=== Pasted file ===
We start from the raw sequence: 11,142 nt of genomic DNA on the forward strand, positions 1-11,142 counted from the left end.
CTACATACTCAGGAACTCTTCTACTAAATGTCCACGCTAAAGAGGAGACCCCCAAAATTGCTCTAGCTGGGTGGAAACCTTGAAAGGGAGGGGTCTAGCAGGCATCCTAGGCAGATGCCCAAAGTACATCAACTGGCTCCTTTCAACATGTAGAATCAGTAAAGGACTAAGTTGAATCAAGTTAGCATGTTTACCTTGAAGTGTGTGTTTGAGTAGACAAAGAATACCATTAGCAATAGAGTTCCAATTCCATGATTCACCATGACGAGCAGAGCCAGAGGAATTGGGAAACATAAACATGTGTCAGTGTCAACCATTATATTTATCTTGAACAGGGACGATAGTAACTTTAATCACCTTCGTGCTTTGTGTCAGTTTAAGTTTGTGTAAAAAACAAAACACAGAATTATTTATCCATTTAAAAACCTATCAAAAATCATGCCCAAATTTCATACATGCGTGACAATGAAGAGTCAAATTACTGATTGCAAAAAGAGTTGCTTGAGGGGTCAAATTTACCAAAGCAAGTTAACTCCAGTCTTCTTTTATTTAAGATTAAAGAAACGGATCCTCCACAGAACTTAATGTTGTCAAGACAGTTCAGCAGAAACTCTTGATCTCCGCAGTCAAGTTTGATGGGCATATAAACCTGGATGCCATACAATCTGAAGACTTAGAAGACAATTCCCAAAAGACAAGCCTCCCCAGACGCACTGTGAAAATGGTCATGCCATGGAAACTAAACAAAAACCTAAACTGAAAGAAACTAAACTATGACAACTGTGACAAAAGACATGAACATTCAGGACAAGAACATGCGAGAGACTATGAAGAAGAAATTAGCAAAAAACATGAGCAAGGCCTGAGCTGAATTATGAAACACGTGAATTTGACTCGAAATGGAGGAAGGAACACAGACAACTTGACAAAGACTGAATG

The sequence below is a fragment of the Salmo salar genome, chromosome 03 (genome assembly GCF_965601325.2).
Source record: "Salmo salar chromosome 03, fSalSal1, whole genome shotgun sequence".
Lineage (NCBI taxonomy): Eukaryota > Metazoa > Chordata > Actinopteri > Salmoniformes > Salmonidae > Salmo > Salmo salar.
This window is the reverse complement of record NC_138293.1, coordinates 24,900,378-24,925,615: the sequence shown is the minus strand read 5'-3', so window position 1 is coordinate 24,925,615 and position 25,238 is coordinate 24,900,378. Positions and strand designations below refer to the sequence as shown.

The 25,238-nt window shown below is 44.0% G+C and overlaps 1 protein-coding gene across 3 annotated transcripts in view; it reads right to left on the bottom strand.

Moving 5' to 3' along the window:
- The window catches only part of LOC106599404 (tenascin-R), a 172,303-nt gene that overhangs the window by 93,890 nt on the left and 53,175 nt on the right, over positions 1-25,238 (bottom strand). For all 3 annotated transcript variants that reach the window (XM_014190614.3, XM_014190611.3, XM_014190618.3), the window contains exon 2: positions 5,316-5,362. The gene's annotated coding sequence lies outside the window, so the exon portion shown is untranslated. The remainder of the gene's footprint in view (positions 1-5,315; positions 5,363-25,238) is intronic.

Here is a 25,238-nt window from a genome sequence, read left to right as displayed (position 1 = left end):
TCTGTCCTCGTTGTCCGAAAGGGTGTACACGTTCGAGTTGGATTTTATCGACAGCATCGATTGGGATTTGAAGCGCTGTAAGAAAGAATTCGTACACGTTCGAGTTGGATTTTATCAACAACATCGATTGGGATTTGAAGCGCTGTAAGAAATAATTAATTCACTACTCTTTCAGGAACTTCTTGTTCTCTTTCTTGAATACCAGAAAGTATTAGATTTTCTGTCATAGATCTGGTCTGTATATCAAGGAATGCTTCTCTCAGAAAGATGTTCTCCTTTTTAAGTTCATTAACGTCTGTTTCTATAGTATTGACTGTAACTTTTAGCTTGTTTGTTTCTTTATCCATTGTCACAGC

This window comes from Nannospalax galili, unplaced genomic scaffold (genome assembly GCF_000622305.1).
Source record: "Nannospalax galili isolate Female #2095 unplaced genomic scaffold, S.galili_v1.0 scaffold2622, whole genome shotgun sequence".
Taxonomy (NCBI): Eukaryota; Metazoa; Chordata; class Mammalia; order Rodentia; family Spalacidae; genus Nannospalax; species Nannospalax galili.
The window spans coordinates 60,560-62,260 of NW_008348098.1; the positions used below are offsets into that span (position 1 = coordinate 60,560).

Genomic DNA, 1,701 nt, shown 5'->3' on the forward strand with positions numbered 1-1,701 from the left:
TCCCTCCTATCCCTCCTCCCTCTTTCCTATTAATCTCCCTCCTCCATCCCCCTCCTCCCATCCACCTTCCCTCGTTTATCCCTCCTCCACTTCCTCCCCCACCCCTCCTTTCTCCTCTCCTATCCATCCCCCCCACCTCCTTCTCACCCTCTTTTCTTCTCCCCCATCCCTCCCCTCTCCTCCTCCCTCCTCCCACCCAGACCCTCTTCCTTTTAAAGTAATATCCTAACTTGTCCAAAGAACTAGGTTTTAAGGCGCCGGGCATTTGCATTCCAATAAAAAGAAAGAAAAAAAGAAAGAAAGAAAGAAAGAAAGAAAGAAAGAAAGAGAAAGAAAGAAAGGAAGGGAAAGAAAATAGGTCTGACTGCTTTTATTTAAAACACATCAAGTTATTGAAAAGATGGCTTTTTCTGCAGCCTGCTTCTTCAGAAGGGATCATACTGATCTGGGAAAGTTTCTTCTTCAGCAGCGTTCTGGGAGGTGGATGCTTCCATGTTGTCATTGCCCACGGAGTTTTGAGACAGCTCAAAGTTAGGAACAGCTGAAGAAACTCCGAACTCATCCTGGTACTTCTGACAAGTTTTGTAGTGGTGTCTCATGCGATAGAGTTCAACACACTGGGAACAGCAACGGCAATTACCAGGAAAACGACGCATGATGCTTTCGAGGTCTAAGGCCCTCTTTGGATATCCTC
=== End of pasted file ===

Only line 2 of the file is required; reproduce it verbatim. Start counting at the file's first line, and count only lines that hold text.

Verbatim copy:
CTACATACTCAGGAACTCTTCTACTAAATGTCCACGCTAAAGAGGAGACCCCCAAAATTGCTCTAGCTGGGTGGAAACCTTGAAAGGGAGGGGTCTAGCAGGCATCCTAGGCAGATGCCCAAAGTACATCAACTGGCTCCTTTCAACATGTAGAATCAGTAAAGGACTAAGTTGAATCAAGTTAGCATGTTTACCTTGAAGTGTGTGTTTGAGTAGACAAAGAATACCATTAGCAATAGAGTTCCAATTCCATGATTCACCATGACGAGCAGAGCCAGAGGAATTGGGAAACATAAACATGTGTCAGTGTCAACCATTATATTTATCTTGAACAGGGACGATAGTAACTTTAATCACCTTCGTGCTTTGTGTCAGTTTAAGTTTGTGTAAAAAACAAAACACAGAATTATTTATCCATTTAAAAACCTATCAAAAATCATGCCCAAATTTCATACATGCGTGACAATGAAGAGTCAAATTACTGATTGCAAAAAGAGTTGCTTGAGGGGTCAAATTTACCAAAGCAAGTTAACTCCAGTCTTCTTTTATTTAAGATTAAAGAAACGGATCCTCCACAGAACTTAATGTTGTCAAGACAGTTCAGCAGAAACTCTTGATCTCCGCAGTCAAGTTTGATGGGCATATAAACCTGGATGCCATACAATCTGAAGACTTAGAAGACAATTCCCAAAAGACAAGCCTCCCCAGACGCACTGTGAAAATGGTCATGCCATGGAAACTAAACAAAAACCTAAACTGAAAGAAACTAAACTATGACAACTGTGACAAAAGACATGAACATTCAGGACAAGAACATGCGAGAGACTATGAAGAAGAAATTAGCAAAAAACATGAGCAAGGCCTGAGCTGAATTATGAAACACGTGAATTTGACTCGAAATGGAGGAAGGAACACAGACAACTTGACAAAGACTGAATG